9 A.M. MARSHAL UPDATE
Dewberry: "How lucky do you think I am today?!"
Brad Sharp: "Alton Jones is on the board. Fishing new water may pay off."
Brian Morris: "Jared Lintner is on the board with a two pound spot. He lost one close to three pounds right at the boat."
-- Hank Weldon
Now on his fourth stop, each following a 5-minute run, Ish Monroe is back at the bridge where he began the day.
He started on a point near the bridge and hooked a small bass on a topwater plug, but the bass wouldn't keep. He has gone back to the riprap along the roadway and is apparently fishing a jig among the rocks.
The sky has become a little overcast at this point, which must be a welcome relief to the pros who endured bluebird skies yesterday. Perhaps the bass will bite a little better today. If that's true, Monroe's success doesn't confirm it.
-- Dave Precht
I had a nice chat with Denny Brauer before launch this morning. He's ecstatic to be in the Top 12 after his poor showing in the Florida events.
"I never do well in Florida," he said. "I just can't fish that slow."
Brauer had a dozen rods on deck, each adorned with a very different bait. Yesterday, he caught two bass on a ChatterBait, one on a Strike King Spittin' King, another on a jig and a fifth on something else.
"That's the definition of junk fishing," I offered. "No," he corrected me, "that's the definition of my not knowing what they're hitting."
It's a similar story to those of the other anglers, most of whom are fishing a diverse selection of lures, from topwaters to crankbaits to jigs and spinnerbaits.
Steve Kennedy, in fourth after three days, said he has weighed in bass he caught on 12 different lures. Kennedy, from nearby Auburn, Ala., isn't surprised. He and other experts on this lake say it's extremely hard to define a "pattern" that will consistently catch fish.
Kennedy's plan this morning was to catch a few bass chasing spawning shad by fishing flashy topwater baits.
"That only lasts about 15 minutes, and when the sun is up, it's over," Kennedy said. Next he planned to pitch jigs and maybe throw swimbaits to bedding bass.
"I had a big one chase my swimbait yesterday, but it wouldn't bite," he revealed.
Kennedy said the bass where he's fishing are in the height of the spawn. Most other competitors believe the bass are in the postspawn phase.
-- Dave Precht
I'm about to start following Steve Kennedy around but before I do, I wanted to share a few observations from my time up on the helicopter this morning.
First, everyone is moving around a lot. You knew that. We've been saying it all week. Until you get up in the air and see it happening right under your feet, it's hard to understand how crazy it is. At a normal tournament, there are a few guys that will normally move around like that, typically Ike. This week, everyone is doing it.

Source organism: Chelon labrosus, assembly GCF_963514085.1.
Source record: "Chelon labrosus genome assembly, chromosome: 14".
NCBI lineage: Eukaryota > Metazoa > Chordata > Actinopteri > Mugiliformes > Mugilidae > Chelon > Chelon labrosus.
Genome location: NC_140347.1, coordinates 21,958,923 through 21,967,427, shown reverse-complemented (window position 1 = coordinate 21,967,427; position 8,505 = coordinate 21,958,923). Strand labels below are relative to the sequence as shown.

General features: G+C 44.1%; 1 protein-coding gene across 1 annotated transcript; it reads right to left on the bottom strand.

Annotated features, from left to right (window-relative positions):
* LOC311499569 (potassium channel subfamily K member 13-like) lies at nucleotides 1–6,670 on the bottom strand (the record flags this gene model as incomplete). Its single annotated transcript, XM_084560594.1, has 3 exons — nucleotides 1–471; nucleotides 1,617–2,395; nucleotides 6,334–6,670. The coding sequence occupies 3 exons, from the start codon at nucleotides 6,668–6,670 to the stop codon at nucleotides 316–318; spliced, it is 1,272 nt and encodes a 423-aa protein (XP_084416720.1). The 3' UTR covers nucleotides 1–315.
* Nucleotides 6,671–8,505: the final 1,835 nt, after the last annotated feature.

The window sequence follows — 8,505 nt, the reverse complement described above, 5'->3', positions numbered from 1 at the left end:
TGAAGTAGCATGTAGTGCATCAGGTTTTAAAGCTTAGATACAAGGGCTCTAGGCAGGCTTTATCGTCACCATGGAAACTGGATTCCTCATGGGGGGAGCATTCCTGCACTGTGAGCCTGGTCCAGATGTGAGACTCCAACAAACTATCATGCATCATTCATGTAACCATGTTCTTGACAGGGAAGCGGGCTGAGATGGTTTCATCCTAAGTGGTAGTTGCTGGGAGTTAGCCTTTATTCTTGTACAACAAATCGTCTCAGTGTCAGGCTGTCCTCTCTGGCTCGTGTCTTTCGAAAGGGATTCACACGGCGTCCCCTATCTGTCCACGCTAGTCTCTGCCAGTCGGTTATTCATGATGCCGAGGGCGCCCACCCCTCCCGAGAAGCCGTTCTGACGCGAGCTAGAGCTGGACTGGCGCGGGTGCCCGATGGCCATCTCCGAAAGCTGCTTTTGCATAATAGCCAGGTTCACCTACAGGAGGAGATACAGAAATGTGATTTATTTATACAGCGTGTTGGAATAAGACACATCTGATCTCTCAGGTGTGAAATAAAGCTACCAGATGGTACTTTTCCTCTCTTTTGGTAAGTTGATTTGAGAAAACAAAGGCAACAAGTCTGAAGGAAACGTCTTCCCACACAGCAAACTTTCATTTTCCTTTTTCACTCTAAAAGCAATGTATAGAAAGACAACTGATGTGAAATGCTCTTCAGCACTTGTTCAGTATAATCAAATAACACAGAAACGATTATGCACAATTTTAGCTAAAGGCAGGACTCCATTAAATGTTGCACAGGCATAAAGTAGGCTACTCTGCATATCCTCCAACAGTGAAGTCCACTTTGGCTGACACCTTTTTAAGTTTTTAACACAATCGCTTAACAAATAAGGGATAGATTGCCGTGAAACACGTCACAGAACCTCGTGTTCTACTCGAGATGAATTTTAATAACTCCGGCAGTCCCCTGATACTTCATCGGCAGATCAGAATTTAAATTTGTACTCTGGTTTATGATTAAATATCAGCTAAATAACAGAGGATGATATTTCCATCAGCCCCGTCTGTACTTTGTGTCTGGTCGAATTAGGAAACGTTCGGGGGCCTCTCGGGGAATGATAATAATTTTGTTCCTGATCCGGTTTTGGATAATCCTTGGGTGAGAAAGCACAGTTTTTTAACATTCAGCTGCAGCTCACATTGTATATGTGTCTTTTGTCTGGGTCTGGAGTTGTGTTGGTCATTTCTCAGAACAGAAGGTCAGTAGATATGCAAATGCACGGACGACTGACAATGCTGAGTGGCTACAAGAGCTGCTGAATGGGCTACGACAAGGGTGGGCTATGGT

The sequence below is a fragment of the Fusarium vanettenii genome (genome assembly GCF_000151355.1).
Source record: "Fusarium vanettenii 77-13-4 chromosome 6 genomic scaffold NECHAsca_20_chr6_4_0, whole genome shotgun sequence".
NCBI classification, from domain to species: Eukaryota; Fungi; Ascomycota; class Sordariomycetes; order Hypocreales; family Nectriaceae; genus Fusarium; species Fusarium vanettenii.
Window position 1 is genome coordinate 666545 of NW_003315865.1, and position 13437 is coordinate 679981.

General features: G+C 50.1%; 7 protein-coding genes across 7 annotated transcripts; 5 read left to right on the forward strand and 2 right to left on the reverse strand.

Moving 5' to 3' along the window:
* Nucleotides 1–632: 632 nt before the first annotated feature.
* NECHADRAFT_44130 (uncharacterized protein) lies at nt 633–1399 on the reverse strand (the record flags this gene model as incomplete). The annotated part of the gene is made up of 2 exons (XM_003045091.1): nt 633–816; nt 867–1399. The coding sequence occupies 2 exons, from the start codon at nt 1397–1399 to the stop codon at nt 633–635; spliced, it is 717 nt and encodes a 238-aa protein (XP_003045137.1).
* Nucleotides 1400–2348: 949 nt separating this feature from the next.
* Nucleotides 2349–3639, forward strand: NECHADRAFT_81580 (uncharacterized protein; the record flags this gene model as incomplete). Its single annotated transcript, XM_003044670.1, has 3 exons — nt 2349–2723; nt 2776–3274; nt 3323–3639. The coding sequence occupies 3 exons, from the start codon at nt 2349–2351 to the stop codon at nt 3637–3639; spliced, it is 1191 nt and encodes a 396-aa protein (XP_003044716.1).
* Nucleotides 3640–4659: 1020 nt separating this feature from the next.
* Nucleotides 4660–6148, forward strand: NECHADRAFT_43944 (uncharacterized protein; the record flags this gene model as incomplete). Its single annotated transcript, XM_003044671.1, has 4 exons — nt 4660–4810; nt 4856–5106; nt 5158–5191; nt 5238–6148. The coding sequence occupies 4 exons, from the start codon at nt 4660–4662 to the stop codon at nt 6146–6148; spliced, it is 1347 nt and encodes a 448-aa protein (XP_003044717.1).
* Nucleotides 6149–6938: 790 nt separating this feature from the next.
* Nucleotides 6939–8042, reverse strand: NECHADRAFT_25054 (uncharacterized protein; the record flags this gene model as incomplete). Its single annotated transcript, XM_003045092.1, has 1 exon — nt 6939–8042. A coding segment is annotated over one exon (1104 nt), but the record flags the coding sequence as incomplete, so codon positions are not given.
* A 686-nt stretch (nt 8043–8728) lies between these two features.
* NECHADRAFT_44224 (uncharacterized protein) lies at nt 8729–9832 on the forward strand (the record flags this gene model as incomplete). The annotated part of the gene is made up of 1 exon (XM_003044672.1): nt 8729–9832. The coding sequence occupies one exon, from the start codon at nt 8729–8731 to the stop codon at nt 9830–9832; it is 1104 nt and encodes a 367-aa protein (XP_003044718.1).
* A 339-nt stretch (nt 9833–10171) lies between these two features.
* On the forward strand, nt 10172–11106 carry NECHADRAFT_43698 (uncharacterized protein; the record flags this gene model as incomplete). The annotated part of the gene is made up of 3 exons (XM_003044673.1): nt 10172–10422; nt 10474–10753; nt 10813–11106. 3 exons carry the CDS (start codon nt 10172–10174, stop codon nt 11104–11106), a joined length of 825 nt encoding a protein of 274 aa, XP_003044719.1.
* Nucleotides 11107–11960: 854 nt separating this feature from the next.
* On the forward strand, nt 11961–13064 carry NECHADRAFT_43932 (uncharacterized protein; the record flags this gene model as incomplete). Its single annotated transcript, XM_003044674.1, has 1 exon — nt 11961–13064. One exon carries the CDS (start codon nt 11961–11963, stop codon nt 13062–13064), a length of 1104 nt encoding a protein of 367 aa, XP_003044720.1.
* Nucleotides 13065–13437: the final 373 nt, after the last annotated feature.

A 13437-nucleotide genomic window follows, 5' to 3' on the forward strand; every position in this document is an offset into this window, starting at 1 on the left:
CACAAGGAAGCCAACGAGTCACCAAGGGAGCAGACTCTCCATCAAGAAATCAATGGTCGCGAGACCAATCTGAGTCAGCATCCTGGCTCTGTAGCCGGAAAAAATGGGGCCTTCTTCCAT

I hope the BASSCams I was able to take will do it justice.
Also, the topwater bite was dominating this morning. I saw Ish Monroe, Bobby Lane, Nate Wellman and KVD throwing one, either a popper or a walker, and I promise they aren't the only ones. How long that bite will last though is the question.
On to Steve Kennedy then and a day full or moving and moving and moving. He having a better morning though. We saw him catch one from the chopper on what looked to be a swimbait off a ridge with cypress trees. Should be fun.
-- Rob Russow
Bassmaster Emcee Dave Mercer is sitting in the communications trailer and said he felt like the dock was a lot quieter this morning.
“Usually there are three or four guys that don’t have a chance just having a good time,” Mercer said. “Everybody was focused and rigging things up this morning.”
Bassmaster television producer Billy Chapman just walked in here and asked us who we thought would win and got 6 different answers.
Not to hammer it home, but that’s the kind of day it is – anything can happen.
There’s not much more movement on BASSTrakk at the moment, so Steve Kennedy is still in the lead.
David Hunter Jones has returned to the boat after photographing Ish Monroe along the bridge and shooting a BassCam interview with him. Check out the interview later this morning (as soon as we can get a cell signal and upload it).
Monroe has two small bass, which he caught right off the bat on a shallow-running TD Crank crankbait.
We've followed him to another bridge/riprap system. After one quick pass, he's firing up for another run. This time Monroe has headed into yet another creek and is fishing a flat about 75 yards from any bank.
His observer, Wayne Pittman, said he's cranking through and around a stumpfield. Monroe has his life jacket on still, so I suspect he won't stay here long. It's hard to blog when following a runner-and-gunner like Monroe; there's isn't much downtime.